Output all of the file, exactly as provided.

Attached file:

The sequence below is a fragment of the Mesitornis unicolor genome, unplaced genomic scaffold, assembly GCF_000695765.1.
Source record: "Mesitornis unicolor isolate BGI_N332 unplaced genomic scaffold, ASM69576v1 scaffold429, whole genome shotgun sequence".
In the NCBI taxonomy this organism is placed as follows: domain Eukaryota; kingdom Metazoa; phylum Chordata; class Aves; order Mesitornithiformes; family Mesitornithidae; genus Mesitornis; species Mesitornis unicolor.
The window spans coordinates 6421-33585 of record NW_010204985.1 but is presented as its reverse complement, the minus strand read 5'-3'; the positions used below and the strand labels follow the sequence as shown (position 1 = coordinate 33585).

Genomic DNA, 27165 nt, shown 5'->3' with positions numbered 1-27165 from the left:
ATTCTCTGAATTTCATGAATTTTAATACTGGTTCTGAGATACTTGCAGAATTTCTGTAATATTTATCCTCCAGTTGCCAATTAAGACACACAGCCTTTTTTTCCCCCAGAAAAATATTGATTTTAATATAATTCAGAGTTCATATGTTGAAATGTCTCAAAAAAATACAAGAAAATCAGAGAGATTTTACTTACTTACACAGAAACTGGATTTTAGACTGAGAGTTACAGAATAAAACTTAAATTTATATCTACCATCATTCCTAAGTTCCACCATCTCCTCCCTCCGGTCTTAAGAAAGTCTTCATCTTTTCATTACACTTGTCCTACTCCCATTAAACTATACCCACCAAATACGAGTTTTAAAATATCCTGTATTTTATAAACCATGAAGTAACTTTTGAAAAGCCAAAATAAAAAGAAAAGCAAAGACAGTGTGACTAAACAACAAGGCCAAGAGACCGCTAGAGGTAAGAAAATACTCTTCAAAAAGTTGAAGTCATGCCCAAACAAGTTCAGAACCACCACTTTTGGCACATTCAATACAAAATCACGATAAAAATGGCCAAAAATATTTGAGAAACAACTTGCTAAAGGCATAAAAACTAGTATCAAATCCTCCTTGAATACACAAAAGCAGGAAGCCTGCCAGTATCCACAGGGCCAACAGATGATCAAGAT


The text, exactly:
The sequence below is a fragment of the Mesitornis unicolor genome, unplaced genomic scaffold, assembly GCF_000695765.1.
Source record: "Mesitornis unicolor isolate BGI_N332 unplaced genomic scaffold, ASM69576v1 scaffold429, whole genome shotgun sequence".
In the NCBI taxonomy this organism is placed as follows: domain Eukaryota; kingdom Metazoa; phylum Chordata; class Aves; order Mesitornithiformes; family Mesitornithidae; genus Mesitornis; species Mesitornis unicolor.
The window spans coordinates 6421-33585 of record NW_010204985.1 but is presented as its reverse complement, the minus strand read 5'-3'; the positions used below and the strand labels follow the sequence as shown (position 1 = coordinate 33585).

Genomic DNA, 27165 nt, shown 5'->3' with positions numbered 1-27165 from the left:
ATTCTCTGAATTTCATGAATTTTAATACTGGTTCTGAGATACTTGCAGAATTTCTGTAATATTTATCCTCCAGTTGCCAATTAAGACACACAGCCTTTTTTTCCCCCAGAAAAATATTGATTTTAATATAATTCAGAGTTCATATGTTGAAATGTCTCAAAAAAATACAAGAAAATCAGAGAGATTTTACTTACTTACACAGAAACTGGATTTTAGACTGAGAGTTACAGAATAAAACTTAAATTTATATCTACCATCATTCCTAAGTTCCACCATCTCCTCCCTCCGGTCTTAAGAAAGTCTTCATCTTTTCATTACACTTGTCCTACTCCCATTAAACTATACCCACCAAATACGAGTTTTAAAATATCCTGTATTTTATAAACCATGAAGTAACTTTTGAAAAGCCAAAATAAAAAGAAAAGCAAAGACAGTGTGACTAAACAACAAGGCCAAGAGACCGCTAGAGGTAAGAAAATACTCTTCAAAAAGTTGAAGTCATGCCCAAACAAGTTCAGAACCACCACTTTTGGCACATTCAATACAAAATCACGATAAAAATGGCCAAAAATATTTGAGAAACAACTTGCTAAAGGCATAAAAACTAGTATCAAATCCTCCTTGAATACACAAAAGCAGGAAGCCTGCCAGTATCCACAGGGCCAACAGATGATCAAGAT